It's official: The WNBA has got next. NBA commissioner David Stern, still considered an ardent supporter of the WNBA, threatened to cancel the fledgling women's league's draft and season if the ownership and the players' association couldn't settle on a collective bargaining agreement by late April. Now that the league and players have settled their squabble over free agency and league minimum salaries, the WNBA can get on with its season.
But that's not to say the WNBA is out of the woods. The league is bleeding red ink and was kept afloat only by a $12 million infusion from NBA league owners. More than a handful of NBA owners want the WNBA scrapped. Mr. Stern even says that some owners have begun referring to the women's league as "Stern's Folly."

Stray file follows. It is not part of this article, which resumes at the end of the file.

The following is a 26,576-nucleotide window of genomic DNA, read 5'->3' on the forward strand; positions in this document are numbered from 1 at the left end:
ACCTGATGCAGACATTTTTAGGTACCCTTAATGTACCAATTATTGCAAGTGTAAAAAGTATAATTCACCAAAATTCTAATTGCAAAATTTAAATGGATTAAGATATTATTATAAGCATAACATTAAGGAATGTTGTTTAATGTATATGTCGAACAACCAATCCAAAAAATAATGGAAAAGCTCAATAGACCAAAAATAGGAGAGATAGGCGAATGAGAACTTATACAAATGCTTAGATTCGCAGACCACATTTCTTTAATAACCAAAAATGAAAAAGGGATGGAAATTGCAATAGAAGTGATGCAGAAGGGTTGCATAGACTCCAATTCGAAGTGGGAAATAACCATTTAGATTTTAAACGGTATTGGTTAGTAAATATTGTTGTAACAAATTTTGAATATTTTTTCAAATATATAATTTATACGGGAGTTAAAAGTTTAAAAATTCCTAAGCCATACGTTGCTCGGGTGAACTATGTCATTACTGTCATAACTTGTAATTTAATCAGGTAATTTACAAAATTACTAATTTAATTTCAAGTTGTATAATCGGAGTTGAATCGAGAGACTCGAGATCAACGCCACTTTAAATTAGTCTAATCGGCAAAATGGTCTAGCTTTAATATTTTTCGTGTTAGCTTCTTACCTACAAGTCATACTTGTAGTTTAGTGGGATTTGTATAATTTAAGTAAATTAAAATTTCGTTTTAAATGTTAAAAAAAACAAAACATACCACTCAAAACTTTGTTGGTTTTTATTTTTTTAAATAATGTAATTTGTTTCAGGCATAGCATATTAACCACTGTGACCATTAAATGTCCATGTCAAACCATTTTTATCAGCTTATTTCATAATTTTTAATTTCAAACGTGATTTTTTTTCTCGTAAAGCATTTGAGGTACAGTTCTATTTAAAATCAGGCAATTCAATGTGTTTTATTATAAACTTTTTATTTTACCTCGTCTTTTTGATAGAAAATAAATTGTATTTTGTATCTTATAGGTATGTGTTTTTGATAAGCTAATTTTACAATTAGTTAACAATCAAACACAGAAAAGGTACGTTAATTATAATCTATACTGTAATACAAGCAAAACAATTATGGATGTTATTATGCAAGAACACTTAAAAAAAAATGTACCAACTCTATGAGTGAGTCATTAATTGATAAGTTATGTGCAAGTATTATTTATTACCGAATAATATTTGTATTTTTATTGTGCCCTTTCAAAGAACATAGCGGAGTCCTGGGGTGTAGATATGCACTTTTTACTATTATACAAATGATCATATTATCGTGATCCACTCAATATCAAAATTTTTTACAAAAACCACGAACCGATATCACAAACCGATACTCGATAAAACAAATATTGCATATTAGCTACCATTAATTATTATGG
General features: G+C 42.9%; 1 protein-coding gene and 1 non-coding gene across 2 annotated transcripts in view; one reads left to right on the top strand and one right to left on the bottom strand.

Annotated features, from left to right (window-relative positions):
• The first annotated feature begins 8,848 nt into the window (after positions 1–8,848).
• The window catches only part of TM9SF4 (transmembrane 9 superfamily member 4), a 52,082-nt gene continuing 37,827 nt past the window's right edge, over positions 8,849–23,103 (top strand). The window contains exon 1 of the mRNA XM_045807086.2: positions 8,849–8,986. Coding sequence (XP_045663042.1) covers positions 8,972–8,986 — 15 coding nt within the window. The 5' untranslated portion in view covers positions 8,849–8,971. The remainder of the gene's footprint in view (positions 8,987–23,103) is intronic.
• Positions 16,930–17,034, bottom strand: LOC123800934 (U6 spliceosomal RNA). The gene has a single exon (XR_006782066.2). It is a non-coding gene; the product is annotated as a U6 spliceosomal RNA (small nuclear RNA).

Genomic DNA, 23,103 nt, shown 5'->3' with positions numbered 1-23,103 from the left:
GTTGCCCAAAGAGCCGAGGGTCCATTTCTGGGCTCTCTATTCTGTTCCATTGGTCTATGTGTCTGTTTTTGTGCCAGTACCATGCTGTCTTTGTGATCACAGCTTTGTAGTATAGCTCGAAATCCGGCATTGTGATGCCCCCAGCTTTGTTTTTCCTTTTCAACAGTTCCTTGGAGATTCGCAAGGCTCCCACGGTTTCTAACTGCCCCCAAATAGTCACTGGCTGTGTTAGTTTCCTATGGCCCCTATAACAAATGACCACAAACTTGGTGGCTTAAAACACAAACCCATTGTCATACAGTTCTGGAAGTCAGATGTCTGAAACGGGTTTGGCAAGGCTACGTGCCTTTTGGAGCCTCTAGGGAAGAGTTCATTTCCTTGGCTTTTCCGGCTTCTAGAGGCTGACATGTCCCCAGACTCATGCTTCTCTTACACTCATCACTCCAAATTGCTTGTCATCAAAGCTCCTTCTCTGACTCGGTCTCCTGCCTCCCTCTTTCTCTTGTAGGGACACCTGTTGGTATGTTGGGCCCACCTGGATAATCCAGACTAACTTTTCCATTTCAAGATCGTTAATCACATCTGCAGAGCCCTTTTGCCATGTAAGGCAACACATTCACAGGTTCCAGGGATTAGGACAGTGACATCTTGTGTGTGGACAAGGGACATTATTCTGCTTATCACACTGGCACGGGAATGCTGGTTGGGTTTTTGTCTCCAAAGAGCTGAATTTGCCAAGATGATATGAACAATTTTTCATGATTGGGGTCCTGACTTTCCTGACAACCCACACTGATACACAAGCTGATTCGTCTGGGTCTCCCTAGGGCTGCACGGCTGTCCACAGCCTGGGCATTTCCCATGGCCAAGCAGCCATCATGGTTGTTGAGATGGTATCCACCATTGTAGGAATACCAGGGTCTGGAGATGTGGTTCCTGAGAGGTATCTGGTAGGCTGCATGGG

For now, the league plays on. Veterans will make at least $42,000 while rookies will earn no less than $30,000. That's a far cry from the NBA, where the average salary is $4.5 million. But in a league where the attendance fell to just 9,000 a game, it suddenly seems fair.